Jenson Button is McLaren’s most recent race winner in two ways. He won last year’s Brazilian Grand Prix, making him the last McLaren driver to stand on the top step of the podium. He is also the 19th driver to win a race for McLaren and, unless Sergio Perez wins one of the last few races, he will remain the most recent race winner for them until next year at least.
Button joined McLaren in 2010, fresh off the back of his first world championship, which he won driving for Brawn GP. Button joined 2008 champion Lewis Hamilton at the team making it an all British, back-to-back champions line-up. Victor of the McLaren Autosport BRDC Young Driver of the Year award in 1998, Button got his first taste of Formula One testing a McLaren in 1999. He became a race driver for Williams in 2000, giving him over a decade of experience in the sport.
Button’s route to Formula One is a standard one – started karting when he was young, and progressed through single seater championships. In 1991 he won all 34 races in the British Cadet Kart Championship, impressing from the get go. British Formula Fords was his first port of call in single seaters, and he won that in his debut year by 15 points. British Formula 3 followed and he finished the year in third place. He tested for McLaren and Prost and was involved in a shoot-out with Bruno Junqueira for a vacant seat at Williams.
Button finished eighth in his first year with Williams, finishing in the points on six occaions. Despite impressing, he was dropped by Williams in favour of Juan Pablo Montoya, so he joined Benetton. He had a lacklustre season in 2001 before finishing seventh in 2002. Button’s long relationship with Honda started when he joined BAR for 2003. He had his best season to date in 2004, finishing on the podium on ten occasions and scoring points in all but three races. He finished the year in third place – the closest challenger to the Ferrari duo of Michael Schumacher and Rubens Barrichello. 2005 was so-so and at the 2006 Hungarian Grand Prix, Button was awarded for all his perserverence over the years. He won in tricky conditions, ending his long spell without a win. He had to wait until 2009 to win again, however, but by that stage it was worth the wait.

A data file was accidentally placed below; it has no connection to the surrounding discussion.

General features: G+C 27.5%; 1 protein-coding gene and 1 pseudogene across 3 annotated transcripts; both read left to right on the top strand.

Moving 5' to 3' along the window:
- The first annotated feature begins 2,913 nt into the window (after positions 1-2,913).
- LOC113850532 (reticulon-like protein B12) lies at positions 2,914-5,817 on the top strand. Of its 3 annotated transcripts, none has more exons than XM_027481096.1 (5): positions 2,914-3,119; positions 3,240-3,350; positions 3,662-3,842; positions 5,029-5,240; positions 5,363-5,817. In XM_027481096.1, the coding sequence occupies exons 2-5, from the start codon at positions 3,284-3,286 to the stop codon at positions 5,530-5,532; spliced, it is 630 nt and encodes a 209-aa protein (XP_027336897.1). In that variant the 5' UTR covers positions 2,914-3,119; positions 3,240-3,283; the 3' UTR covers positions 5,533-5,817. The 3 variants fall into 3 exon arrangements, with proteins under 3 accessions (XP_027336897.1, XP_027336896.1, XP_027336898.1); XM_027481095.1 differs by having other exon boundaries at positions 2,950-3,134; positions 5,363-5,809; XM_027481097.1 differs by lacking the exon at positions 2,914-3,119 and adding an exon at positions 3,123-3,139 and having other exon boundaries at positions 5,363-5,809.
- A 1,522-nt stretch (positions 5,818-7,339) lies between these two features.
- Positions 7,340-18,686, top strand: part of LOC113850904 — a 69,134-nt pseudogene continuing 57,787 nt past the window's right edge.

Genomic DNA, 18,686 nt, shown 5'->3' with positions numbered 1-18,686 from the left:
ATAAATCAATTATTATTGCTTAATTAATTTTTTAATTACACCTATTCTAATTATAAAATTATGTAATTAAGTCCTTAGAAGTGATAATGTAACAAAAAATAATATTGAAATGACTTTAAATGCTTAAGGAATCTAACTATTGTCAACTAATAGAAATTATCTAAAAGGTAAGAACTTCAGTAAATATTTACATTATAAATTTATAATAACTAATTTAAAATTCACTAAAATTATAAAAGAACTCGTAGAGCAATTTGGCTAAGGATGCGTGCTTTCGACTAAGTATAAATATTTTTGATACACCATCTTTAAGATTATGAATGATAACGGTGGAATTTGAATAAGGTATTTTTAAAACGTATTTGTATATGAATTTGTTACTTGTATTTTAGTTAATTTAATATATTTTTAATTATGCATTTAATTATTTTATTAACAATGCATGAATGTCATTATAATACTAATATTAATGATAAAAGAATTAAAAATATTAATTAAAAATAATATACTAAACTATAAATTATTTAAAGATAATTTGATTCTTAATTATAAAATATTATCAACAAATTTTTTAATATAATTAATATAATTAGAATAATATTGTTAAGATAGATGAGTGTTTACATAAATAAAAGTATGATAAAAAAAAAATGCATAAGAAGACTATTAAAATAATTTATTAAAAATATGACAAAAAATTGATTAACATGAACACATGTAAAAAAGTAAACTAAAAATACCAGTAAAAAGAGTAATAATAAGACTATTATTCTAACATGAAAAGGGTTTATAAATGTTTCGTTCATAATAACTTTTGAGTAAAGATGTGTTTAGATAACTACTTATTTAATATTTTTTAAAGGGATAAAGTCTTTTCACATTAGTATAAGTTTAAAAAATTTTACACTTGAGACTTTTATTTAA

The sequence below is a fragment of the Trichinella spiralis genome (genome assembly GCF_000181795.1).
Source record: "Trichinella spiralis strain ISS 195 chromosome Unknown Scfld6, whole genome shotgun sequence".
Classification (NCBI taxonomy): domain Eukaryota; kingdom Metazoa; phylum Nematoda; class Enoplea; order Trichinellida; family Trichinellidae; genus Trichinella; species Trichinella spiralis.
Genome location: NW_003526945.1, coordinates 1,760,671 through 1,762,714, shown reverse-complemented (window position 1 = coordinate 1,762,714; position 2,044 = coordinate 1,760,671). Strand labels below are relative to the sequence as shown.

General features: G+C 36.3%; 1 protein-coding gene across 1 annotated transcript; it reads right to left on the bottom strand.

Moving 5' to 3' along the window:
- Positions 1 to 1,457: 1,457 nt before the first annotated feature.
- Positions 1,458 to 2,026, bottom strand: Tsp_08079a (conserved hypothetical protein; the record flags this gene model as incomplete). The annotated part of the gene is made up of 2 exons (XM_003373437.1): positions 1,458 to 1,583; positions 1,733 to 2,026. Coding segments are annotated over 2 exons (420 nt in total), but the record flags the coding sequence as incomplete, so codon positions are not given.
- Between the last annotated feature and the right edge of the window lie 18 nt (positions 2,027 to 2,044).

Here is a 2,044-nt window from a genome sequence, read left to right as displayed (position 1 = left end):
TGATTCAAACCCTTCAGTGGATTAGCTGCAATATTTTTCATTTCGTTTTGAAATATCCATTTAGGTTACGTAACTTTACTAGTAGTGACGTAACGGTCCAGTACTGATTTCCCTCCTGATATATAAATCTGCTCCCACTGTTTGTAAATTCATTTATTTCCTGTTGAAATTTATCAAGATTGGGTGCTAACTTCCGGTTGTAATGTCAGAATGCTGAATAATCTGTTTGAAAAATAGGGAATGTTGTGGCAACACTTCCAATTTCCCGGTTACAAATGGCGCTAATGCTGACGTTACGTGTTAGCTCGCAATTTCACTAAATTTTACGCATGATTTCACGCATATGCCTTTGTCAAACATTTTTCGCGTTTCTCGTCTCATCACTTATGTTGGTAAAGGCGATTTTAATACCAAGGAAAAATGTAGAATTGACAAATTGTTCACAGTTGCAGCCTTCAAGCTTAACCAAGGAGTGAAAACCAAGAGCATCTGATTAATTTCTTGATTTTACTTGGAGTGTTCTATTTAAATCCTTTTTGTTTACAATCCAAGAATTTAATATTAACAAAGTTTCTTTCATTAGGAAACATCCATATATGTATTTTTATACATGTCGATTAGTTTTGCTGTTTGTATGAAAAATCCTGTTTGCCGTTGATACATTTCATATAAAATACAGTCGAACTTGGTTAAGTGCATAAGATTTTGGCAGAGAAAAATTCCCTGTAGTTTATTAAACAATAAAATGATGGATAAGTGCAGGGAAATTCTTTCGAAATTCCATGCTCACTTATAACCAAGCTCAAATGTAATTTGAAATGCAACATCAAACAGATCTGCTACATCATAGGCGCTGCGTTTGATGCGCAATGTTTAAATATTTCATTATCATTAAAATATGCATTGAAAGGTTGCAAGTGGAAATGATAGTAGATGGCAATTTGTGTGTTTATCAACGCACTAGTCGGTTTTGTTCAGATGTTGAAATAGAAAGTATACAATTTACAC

After Honda pulled out of the sport, the team was bought and rebranded Brawn GP, with former Ferrari man Ross Brawn at the helm. With a major technical and regulation shake-up mixing the order up, Brawn GP and Red Bull Racing moved to the fore. Button won six of the first seven races in 2009, demonstrating the domination of Brawn GP. That proved to be all his victories for 2009 after the latter half of the season was spent consistently scoring points but not podiums. The early domination, however, was enough for Button to win the championship and Brawn GP, with Barrichello’s added success, became the constructors champions.
Button joined McLaren in 2010, replacing Heikki Kovalainen. He ranks joint eighth in terms of all time wins list, winning eight races (joint with Nika Lauda). In 2013 he became the de facto number one after Hamilton’s departure. He is regarded a consistent pair of hands, after his vast amount of experience. He finished seventh in his first race for McLaren but won in Australia, the second race of the year. He was in contention for the championship but ultimately fell at the last hurdle and finished fifth. In 2011 he came second to a dominant Sebastian Vettel and finished fifth in 2012. He has started 72 races for McLaren and has eight wins, 17 additional podiums, and 58 points finishes in total. 2013 has been a difficult year for the team and as yet the podium has alluded them. McLaren have not officially confirmed their 2014 drivers, but it is widely considered Button will remain. He is the most experienced current driver on the grid and, with another regulation shake-up and new engines coming into play, the McLaren team will hopefully progress to challenging at the front once again.